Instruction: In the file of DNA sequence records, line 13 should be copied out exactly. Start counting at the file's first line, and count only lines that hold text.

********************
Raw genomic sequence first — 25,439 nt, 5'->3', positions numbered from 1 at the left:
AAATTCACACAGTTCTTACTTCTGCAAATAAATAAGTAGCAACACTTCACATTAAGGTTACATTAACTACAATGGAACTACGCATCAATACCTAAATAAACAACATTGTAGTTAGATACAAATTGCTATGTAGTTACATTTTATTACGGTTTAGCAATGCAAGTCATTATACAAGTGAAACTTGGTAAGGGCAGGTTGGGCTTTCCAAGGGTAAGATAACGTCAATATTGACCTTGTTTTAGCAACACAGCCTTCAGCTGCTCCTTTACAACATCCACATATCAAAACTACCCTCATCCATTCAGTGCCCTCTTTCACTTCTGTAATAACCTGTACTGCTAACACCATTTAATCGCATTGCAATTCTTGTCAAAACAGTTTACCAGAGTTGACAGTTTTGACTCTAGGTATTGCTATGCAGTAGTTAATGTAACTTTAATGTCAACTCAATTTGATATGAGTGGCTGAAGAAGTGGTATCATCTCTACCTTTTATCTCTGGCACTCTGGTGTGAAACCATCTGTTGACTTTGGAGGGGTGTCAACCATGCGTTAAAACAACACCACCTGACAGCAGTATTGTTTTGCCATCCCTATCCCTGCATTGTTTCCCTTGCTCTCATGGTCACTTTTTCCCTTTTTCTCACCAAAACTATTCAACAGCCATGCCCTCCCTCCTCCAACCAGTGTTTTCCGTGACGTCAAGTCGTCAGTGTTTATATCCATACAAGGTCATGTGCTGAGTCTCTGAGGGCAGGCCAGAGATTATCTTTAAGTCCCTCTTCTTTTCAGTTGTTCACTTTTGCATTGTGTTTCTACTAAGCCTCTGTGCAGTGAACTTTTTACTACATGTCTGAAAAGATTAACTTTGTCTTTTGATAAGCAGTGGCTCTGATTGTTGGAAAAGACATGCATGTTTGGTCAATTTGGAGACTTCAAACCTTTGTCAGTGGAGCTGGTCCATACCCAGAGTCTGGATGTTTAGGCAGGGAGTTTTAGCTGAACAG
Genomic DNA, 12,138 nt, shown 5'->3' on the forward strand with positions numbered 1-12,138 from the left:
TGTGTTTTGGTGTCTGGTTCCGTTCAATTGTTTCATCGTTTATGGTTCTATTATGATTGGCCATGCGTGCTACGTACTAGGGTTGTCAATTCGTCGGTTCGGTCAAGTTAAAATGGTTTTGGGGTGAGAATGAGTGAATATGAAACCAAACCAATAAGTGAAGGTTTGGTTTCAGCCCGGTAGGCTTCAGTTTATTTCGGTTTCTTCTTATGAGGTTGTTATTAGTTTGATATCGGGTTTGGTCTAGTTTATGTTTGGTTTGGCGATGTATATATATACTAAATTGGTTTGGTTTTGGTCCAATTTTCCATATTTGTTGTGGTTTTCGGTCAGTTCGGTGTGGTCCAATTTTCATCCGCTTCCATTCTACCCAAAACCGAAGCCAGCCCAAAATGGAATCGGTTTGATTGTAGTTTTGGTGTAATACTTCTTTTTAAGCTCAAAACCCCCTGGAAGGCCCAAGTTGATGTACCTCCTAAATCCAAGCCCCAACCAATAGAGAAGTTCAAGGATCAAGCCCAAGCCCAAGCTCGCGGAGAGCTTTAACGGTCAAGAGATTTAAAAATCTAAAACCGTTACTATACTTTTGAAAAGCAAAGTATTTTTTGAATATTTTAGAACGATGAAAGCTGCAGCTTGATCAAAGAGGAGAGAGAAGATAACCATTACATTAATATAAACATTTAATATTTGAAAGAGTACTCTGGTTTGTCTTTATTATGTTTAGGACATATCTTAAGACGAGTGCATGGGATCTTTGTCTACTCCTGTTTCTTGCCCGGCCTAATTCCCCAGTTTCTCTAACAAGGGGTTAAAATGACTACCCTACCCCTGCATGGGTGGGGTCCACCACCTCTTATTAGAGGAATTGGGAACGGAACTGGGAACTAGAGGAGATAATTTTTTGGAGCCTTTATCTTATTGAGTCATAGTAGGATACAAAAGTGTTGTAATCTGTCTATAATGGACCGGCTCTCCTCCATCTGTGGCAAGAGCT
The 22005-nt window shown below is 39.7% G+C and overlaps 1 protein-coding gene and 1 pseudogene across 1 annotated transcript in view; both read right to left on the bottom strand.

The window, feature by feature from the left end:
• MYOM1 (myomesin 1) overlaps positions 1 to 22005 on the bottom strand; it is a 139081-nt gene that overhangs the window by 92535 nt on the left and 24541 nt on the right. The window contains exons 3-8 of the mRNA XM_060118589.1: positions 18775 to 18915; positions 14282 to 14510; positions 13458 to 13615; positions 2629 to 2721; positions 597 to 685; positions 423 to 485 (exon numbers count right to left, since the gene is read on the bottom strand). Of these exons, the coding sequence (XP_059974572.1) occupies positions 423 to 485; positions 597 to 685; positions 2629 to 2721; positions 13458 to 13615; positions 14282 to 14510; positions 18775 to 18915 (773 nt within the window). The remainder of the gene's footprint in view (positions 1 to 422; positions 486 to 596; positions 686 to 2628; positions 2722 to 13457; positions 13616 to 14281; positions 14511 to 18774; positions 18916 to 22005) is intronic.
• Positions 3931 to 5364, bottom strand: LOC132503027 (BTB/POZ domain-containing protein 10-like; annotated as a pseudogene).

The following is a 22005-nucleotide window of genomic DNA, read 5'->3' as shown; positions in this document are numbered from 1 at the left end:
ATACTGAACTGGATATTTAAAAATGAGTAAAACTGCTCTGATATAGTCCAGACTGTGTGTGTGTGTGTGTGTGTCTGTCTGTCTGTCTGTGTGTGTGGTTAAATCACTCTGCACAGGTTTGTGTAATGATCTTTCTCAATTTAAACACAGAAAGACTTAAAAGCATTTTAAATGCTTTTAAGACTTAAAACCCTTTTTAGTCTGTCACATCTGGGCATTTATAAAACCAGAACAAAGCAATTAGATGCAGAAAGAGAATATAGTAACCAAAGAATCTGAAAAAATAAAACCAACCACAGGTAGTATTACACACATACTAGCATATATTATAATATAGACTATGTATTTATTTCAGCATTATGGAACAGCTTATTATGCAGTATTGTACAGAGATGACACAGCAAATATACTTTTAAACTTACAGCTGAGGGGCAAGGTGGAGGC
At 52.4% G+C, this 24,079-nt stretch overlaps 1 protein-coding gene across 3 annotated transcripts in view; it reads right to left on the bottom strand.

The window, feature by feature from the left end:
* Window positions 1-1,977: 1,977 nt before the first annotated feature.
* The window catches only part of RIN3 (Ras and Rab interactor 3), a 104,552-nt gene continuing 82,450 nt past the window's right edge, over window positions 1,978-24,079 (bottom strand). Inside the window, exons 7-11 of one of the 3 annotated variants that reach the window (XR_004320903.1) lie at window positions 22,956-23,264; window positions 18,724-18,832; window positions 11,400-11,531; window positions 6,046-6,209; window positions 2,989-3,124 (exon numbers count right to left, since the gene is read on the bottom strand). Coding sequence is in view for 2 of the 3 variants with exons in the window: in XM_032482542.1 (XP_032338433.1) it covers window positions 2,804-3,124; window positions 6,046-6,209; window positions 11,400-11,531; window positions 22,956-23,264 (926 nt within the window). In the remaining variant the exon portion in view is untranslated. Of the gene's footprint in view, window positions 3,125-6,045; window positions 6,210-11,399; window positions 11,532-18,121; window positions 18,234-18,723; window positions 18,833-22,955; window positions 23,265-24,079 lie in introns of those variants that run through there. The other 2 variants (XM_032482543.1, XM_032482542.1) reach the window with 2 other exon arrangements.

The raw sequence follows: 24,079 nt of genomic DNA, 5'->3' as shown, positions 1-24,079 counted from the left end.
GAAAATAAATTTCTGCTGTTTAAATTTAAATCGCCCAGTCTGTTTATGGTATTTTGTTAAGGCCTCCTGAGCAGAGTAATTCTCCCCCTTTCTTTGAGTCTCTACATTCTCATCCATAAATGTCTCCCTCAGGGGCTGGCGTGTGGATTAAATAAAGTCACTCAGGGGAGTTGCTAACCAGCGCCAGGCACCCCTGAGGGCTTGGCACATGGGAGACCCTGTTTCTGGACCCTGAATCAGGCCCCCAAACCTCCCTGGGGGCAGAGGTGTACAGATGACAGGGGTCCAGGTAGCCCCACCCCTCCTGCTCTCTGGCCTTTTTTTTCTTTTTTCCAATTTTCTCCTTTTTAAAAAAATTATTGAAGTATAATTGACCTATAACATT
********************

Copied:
* Window positions 1-1,977: 1,977 nt before the first annotated feature.